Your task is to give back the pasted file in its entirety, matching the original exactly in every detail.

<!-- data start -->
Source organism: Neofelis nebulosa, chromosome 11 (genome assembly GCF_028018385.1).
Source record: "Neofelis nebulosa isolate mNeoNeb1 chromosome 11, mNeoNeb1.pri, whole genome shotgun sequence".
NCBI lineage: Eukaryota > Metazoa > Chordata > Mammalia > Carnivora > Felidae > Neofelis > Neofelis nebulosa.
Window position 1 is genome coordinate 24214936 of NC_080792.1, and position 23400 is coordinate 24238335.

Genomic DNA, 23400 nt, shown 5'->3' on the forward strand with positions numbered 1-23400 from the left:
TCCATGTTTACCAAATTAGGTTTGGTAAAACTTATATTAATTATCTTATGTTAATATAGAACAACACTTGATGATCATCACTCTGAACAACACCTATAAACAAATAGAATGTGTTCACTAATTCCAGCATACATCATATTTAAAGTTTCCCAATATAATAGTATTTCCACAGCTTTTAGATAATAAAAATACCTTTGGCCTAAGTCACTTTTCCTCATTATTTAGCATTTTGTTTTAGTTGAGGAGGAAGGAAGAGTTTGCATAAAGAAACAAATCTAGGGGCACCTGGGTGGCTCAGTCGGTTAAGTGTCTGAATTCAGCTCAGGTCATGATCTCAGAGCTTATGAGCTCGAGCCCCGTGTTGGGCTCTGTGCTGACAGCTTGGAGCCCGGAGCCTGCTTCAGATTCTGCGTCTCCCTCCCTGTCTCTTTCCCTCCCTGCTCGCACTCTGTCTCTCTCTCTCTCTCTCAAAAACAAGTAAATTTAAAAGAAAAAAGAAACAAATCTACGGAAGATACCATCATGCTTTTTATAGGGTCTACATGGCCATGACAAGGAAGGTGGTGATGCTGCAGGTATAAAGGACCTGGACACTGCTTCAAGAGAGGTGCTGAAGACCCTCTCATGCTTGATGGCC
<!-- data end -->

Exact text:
Source organism: Neofelis nebulosa, chromosome 11 (genome assembly GCF_028018385.1).
Source record: "Neofelis nebulosa isolate mNeoNeb1 chromosome 11, mNeoNeb1.pri, whole genome shotgun sequence".
NCBI lineage: Eukaryota > Metazoa > Chordata > Mammalia > Carnivora > Felidae > Neofelis > Neofelis nebulosa.
Window position 1 is genome coordinate 24214936 of NC_080792.1, and position 23400 is coordinate 24238335.

Genomic DNA, 23400 nt, shown 5'->3' on the forward strand with positions numbered 1-23400 from the left:
TCCATGTTTACCAAATTAGGTTTGGTAAAACTTATATTAATTATCTTATGTTAATATAGAACAACACTTGATGATCATCACTCTGAACAACACCTATAAACAAATAGAATGTGTTCACTAATTCCAGCATACATCATATTTAAAGTTTCCCAATATAATAGTATTTCCACAGCTTTTAGATAATAAAAATACCTTTGGCCTAAGTCACTTTTCCTCATTATTTAGCATTTTGTTTTAGTTGAGGAGGAAGGAAGAGTTTGCATAAAGAAACAAATCTAGGGGCACCTGGGTGGCTCAGTCGGTTAAGTGTCTGAATTCAGCTCAGGTCATGATCTCAGAGCTTATGAGCTCGAGCCCCGTGTTGGGCTCTGTGCTGACAGCTTGGAGCCCGGAGCCTGCTTCAGATTCTGCGTCTCCCTCCCTGTCTCTTTCCCTCCCTGCTCGCACTCTGTCTCTCTCTCTCTCTCTCAAAAACAAGTAAATTTAAAAGAAAAAAGAAACAAATCTACGGAAGATACCATCATGCTTTTTATAGGGTCTACATGGCCATGACAAGGAAGGTGGTGATGCTGCAGGTATAAAGGACCTGGACACTGCTTCAAGAGAGGTGCTGAAGACCCTCTCATGCTTGATGGCC